All this boils down us proving that we belong. There’s a lot to work on, but we’re a young team (seriously, over half the roster is sophomores and freshmen) and the season has just begun. It’s going to be an excellent year.
Final Scores: 4 – 10, 2 – 12
I got home for the tournament around 1, and our JV game was at 3. We had up to six (of seven) coaches at the tournament this weekend (I may have gone crazy recruiting, but we can talk about that later). With that seventh coach attending the JV game, it would have been understandable for any of us to skip out, citing the long weekend with Varsity.
Yet four of us still showed up to coach six kids (an absurd ratio, I know). We were playing an upper division team, and none of our players were regular handlers. Thankfully, this high school league is a relaxed affair, especially in the lower division. Don’t have enough kids? Borrow some from another team or let a coach or two play. My very first game last year, I ended up coaching a Frankenstein team consisting of three different schools with 2-5 players each.
The present game was all kinds of ugly (even with one or two coaches jumping in for most points), but overall this might have been the most fun game of the weekend (credit to our opponents for being chill). Our players all clearly enjoyed and benefited from the drastic increase in playing time. It was amazing how much more comfortable some of them became with the disc by the end of the game. There were a lot of drops and bad throws, but there were also some great attempts, a few big Ds, and a lot of laughter.
Final Score: 2 – 15
This was a very, very, very good weekend.
Frankly, everyone. It was a fantastic effort all around. But I have to mention a few people.
The Magician – Our numbers would have been even worse if I hadn’t been able to add a couple players last minute from schools not attending the tournament. The Magician was one of those players, and he had an amazing ability to appear in the right place, at the right time. Besides regularly bailing out trapped handlers or suddenly getting wide open in the endzone, his highlight was a momentum-swinging, full field bookend during the crossover game. He crashed out of bounds getting the block, picked himself up, sprinted downfield, and was rewarded with a 40 yard put in the far corner of the endzone (he earned himself the glory sub of all glory subs).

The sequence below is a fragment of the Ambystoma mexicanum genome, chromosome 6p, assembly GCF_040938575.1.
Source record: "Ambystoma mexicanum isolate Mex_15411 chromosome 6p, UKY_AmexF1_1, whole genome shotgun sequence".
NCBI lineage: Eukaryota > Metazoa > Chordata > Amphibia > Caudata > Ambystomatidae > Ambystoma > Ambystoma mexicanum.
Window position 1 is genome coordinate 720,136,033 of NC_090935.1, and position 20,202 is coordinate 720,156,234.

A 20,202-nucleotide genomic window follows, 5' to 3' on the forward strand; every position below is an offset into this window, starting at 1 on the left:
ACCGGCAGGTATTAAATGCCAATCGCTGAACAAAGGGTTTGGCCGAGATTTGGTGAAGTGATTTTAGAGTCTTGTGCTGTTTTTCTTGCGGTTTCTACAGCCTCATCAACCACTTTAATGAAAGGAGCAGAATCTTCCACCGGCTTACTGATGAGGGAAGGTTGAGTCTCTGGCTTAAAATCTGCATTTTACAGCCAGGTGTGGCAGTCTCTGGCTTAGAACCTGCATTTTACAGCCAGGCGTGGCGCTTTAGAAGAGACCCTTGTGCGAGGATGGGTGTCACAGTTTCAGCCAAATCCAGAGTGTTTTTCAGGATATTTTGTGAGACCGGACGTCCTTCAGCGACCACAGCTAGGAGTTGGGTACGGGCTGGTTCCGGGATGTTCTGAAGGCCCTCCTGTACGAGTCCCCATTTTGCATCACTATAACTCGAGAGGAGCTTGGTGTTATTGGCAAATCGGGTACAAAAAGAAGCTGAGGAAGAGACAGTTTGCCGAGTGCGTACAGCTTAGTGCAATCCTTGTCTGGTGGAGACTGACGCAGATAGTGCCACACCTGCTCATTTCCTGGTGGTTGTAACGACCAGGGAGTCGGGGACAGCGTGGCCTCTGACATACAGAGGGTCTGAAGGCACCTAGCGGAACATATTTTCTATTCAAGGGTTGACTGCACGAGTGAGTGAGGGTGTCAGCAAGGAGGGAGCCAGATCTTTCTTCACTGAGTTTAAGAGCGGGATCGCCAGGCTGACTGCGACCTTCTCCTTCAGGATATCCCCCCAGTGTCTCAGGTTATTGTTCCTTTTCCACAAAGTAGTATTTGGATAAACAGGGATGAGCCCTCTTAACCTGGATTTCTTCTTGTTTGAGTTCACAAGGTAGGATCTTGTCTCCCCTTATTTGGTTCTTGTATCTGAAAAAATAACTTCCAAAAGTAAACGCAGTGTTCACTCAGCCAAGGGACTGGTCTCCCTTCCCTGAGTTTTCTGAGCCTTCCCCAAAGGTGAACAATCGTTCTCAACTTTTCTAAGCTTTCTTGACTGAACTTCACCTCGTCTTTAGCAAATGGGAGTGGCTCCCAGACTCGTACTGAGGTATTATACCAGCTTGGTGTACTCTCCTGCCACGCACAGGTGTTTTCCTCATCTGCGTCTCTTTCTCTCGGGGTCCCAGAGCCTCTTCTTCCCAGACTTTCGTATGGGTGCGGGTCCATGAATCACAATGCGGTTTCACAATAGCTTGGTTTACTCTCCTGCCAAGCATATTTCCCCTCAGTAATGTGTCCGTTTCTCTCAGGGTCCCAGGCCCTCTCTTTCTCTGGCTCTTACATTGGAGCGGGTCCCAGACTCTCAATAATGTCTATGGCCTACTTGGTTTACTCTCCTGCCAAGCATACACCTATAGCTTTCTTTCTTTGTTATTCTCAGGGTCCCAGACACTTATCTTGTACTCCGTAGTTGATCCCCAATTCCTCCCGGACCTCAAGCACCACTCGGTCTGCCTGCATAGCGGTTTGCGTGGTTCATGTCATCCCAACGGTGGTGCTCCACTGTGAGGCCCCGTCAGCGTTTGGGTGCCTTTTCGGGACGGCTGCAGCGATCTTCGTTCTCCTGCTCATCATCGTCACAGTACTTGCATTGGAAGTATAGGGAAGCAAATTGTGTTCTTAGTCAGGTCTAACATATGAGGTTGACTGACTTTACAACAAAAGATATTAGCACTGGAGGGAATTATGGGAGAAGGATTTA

Theodore Roosevelt – “Speak softly and carry a big stick” fits this guy perfectly. Our other rental player, he played lockdown defense all weekend and is the only high schooler I can picture both drinking tea and bare knuckle boxing a gorilla.
My favorite play of his occurred when he had a chance to go for a callahan. It was close, but he didn’t have a play on the disc, or at least, not without tackling the receiver. Most people would go for it anyway. But Roosevelt recognized he didn’t have a play on the disc, and instead of whiffing the block, he chose to set up an aggressive mark and play smart defense. He also gets bonus points for still knocking the guy’s hat off in the process – a bit of extra intimidation never hurts.
The Tornado – Still the engine that makes the team run. He had a huge cross field hammer that fell right into Master Chief’s hands that left me whistling and shaking my head. The combination of him, The Cog, and Teddy Roosevelet bailed out our offense several possessions.
Mia Hamm – One of only a handful girls playing in the open division of the tournament, she was also one of the smallest and least experienced of that group. And she killed it all weekend. It was incredible. She went toe to toe with guys that looked like they could pick her up with one hand and still kept getting open and making all the right throws. She even skied her fair share of guys. There is a picture of her grabbing a disc while being effectively body slammed by an opponent and another guy on our team. It needs to be framed.
Quotes of the Week
“Yeah, I kept forgetting I was a handler. Again.” – Master Chief
“A few drops are worth not having cancer” – a rare moment of clarity from The Tornado, deciding that sunscreen trumps the risk of dropped discs
Plays of the Week
This was tough to choose. The Magician’s bookend was fantastic, and The Tornado made a layout endzone catch that drew whispered compliments from the other team. But neither looked as singularly legendary as one of Master Chief’s blocks.
The disc was arcing towards our endzone, a few feet from the sideline. A couple players leapt and missed by inches. Then, out of nowhere, Master Chief soared through the air, his hand cocked back and a wild look in his eyes. That disc was smote out of bounds like it was struck by the hand of God. All rejoiced.